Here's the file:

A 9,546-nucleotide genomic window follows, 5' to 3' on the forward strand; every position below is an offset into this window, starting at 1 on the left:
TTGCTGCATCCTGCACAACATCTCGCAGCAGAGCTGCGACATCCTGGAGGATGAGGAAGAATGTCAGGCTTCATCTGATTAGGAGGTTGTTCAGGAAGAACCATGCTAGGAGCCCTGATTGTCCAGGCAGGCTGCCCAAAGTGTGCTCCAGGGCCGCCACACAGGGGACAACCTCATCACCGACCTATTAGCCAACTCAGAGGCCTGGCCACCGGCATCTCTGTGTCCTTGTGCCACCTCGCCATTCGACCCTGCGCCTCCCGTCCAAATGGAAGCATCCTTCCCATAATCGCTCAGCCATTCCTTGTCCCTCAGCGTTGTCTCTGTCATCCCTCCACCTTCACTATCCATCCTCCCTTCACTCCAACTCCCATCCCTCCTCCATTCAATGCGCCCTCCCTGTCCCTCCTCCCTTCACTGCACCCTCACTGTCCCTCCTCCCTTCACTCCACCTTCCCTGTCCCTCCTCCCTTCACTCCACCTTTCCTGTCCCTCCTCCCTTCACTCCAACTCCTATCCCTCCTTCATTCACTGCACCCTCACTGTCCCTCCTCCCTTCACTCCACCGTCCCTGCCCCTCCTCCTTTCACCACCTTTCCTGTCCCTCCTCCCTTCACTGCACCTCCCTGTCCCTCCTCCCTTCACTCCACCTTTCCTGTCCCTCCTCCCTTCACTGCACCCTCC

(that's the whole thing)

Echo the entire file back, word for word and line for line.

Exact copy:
A 9,546-nucleotide genomic window follows, 5' to 3' on the forward strand; every position below is an offset into this window, starting at 1 on the left:
TTGCTGCATCCTGCACAACATCTCGCAGCAGAGCTGCGACATCCTGGAGGATGAGGAAGAATGTCAGGCTTCATCTGATTAGGAGGTTGTTCAGGAAGAACCATGCTAGGAGCCCTGATTGTCCAGGCAGGCTGCCCAAAGTGTGCTCCAGGGCCGCCACACAGGGGACAACCTCATCACCGACCTATTAGCCAACTCAGAGGCCTGGCCACCGGCATCTCTGTGTCCTTGTGCCACCTCGCCATTCGACCCTGCGCCTCCCGTCCAAATGGAAGCATCCTTCCCATAATCGCTCAGCCATTCCTTGTCCCTCAGCGTTGTCTCTGTCATCCCTCCACCTTCACTATCCATCCTCCCTTCACTCCAACTCCCATCCCTCCTCCATTCAATGCGCCCTCCCTGTCCCTCCTCCCTTCACTGCACCCTCACTGTCCCTCCTCCCTTCACTCCACCTTCCCTGTCCCTCCTCCCTTCACTCCACCTTTCCTGTCCCTCCTCCCTTCACTCCAACTCCTATCCCTCCTTCATTCACTGCACCCTCACTGTCCCTCCTCCCTTCACTCCACCGTCCCTGCCCCTCCTCCTTTCACCACCTTTCCTGTCCCTCCTCCCTTCACTGCACCTCCCTGTCCCTCCTCCCTTCACTCCACCTTTCCTGTCCCTCCTCCCTTCACTGCACCCTCC